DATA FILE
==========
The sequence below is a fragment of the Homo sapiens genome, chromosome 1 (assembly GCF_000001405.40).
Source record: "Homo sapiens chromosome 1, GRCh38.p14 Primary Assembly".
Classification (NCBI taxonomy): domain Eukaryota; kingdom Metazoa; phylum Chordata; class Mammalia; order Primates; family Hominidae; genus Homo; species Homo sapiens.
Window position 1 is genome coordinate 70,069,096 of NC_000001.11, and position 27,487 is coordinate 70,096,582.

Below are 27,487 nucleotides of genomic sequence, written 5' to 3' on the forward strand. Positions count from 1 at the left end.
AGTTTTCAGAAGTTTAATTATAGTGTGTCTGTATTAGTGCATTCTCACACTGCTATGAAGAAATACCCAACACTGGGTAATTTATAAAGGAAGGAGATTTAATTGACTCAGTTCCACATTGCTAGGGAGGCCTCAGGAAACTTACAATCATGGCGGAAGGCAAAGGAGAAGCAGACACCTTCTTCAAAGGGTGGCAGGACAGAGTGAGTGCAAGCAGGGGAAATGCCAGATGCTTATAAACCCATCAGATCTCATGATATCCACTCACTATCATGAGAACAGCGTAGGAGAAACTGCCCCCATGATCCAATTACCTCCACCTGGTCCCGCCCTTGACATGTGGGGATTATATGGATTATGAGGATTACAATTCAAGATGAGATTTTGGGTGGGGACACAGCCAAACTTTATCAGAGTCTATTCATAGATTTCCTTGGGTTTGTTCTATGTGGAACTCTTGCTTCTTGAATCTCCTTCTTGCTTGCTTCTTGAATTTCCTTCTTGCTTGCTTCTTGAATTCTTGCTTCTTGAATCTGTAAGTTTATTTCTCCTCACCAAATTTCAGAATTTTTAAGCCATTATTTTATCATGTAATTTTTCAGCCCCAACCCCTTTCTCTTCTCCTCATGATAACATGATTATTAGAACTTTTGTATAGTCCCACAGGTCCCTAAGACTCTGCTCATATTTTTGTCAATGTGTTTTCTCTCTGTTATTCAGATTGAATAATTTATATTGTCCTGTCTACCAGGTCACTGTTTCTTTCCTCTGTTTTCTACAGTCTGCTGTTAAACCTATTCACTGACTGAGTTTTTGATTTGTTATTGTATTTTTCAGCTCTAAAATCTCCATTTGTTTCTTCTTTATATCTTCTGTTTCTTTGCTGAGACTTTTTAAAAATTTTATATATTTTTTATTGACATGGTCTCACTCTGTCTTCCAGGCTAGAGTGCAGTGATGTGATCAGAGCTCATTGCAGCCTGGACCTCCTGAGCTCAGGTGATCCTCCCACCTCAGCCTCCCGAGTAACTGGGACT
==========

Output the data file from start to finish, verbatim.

The sequence below is a fragment of the Homo sapiens genome, chromosome 1 (assembly GCF_000001405.40).
Source record: "Homo sapiens chromosome 1, GRCh38.p14 Primary Assembly".
Classification (NCBI taxonomy): domain Eukaryota; kingdom Metazoa; phylum Chordata; class Mammalia; order Primates; family Hominidae; genus Homo; species Homo sapiens.
Window position 1 is genome coordinate 70,069,096 of NC_000001.11, and position 27,487 is coordinate 70,096,582.

Below are 27,487 nucleotides of genomic sequence, written 5' to 3' on the forward strand. Positions count from 1 at the left end.
AGTTTTCAGAAGTTTAATTATAGTGTGTCTGTATTAGTGCATTCTCACACTGCTATGAAGAAATACCCAACACTGGGTAATTTATAAAGGAAGGAGATTTAATTGACTCAGTTCCACATTGCTAGGGAGGCCTCAGGAAACTTACAATCATGGCGGAAGGCAAAGGAGAAGCAGACACCTTCTTCAAAGGGTGGCAGGACAGAGTGAGTGCAAGCAGGGGAAATGCCAGATGCTTATAAACCCATCAGATCTCATGATATCCACTCACTATCATGAGAACAGCGTAGGAGAAACTGCCCCCATGATCCAATTACCTCCACCTGGTCCCGCCCTTGACATGTGGGGATTATATGGATTATGAGGATTACAATTCAAGATGAGATTTTGGGTGGGGACACAGCCAAACTTTATCAGAGTCTATTCATAGATTTCCTTGGGTTTGTTCTATGTGGAACTCTTGCTTCTTGAATCTCCTTCTTGCTTGCTTCTTGAATTTCCTTCTTGCTTGCTTCTTGAATTCTTGCTTCTTGAATCTGTAAGTTTATTTCTCCTCACCAAATTTCAGAATTTTTAAGCCATTATTTTATCATGTAATTTTTCAGCCCCAACCCCTTTCTCTTCTCCTCATGATAACATGATTATTAGAACTTTTGTATAGTCCCACAGGTCCCTAAGACTCTGCTCATATTTTTGTCAATGTGTTTTCTCTCTGTTATTCAGATTGAATAATTTATATTGTCCTGTCTACCAGGTCACTGTTTCTTTCCTCTGTTTTCTACAGTCTGCTGTTAAACCTATTCACTGACTGAGTTTTTGATTTGTTATTGTATTTTTCAGCTCTAAAATCTCCATTTGTTTCTTCTTTATATCTTCTGTTTCTTTGCTGAGACTTTTTAAAAATTTTATATATTTTTTATTGACATGGTCTCACTCTGTCTTCCAGGCTAGAGTGCAGTGATGTGATCAGAGCTCATTGCAGCCTGGACCTCCTGAGCTCAGGTGATCCTCCCACCTCAGCCTCCCGAGTAACTGGGACT